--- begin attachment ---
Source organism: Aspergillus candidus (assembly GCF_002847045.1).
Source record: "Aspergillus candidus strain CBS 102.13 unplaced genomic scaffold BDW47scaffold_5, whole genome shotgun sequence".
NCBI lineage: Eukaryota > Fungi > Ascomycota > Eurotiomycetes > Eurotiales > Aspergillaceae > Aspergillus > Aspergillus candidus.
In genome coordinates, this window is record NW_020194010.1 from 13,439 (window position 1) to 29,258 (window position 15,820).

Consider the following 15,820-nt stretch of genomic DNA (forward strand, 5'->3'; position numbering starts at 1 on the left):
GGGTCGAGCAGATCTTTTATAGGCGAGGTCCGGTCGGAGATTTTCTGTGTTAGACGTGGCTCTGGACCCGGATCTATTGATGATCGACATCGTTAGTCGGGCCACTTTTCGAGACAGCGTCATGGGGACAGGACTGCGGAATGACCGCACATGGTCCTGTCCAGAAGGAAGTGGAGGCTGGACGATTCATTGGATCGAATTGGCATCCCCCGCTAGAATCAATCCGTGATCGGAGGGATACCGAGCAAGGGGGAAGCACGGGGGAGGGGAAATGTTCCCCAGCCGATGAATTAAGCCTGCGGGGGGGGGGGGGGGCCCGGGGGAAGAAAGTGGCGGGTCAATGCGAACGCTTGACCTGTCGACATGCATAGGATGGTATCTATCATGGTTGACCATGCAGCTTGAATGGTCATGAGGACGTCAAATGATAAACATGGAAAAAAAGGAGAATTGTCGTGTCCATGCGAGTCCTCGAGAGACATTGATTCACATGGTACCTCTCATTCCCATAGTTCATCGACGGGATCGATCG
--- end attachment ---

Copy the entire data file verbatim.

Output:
Source organism: Aspergillus candidus (assembly GCF_002847045.1).
Source record: "Aspergillus candidus strain CBS 102.13 unplaced genomic scaffold BDW47scaffold_5, whole genome shotgun sequence".
NCBI lineage: Eukaryota > Fungi > Ascomycota > Eurotiomycetes > Eurotiales > Aspergillaceae > Aspergillus > Aspergillus candidus.
In genome coordinates, this window is record NW_020194010.1 from 13,439 (window position 1) to 29,258 (window position 15,820).

Consider the following 15,820-nt stretch of genomic DNA (forward strand, 5'->3'; position numbering starts at 1 on the left):
GGGTCGAGCAGATCTTTTATAGGCGAGGTCCGGTCGGAGATTTTCTGTGTTAGACGTGGCTCTGGACCCGGATCTATTGATGATCGACATCGTTAGTCGGGCCACTTTTCGAGACAGCGTCATGGGGACAGGACTGCGGAATGACCGCACATGGTCCTGTCCAGAAGGAAGTGGAGGCTGGACGATTCATTGGATCGAATTGGCATCCCCCGCTAGAATCAATCCGTGATCGGAGGGATACCGAGCAAGGGGGAAGCACGGGGGAGGGGAAATGTTCCCCAGCCGATGAATTAAGCCTGCGGGGGGGGGGGGGGGCCCGGGGGAAGAAAGTGGCGGGTCAATGCGAACGCTTGACCTGTCGACATGCATAGGATGGTATCTATCATGGTTGACCATGCAGCTTGAATGGTCATGAGGACGTCAAATGATAAACATGGAAAAAAAGGAGAATTGTCGTGTCCATGCGAGTCCTCGAGAGACATTGATTCACATGGTACCTCTCATTCCCATAGTTCATCGACGGGATCGATCG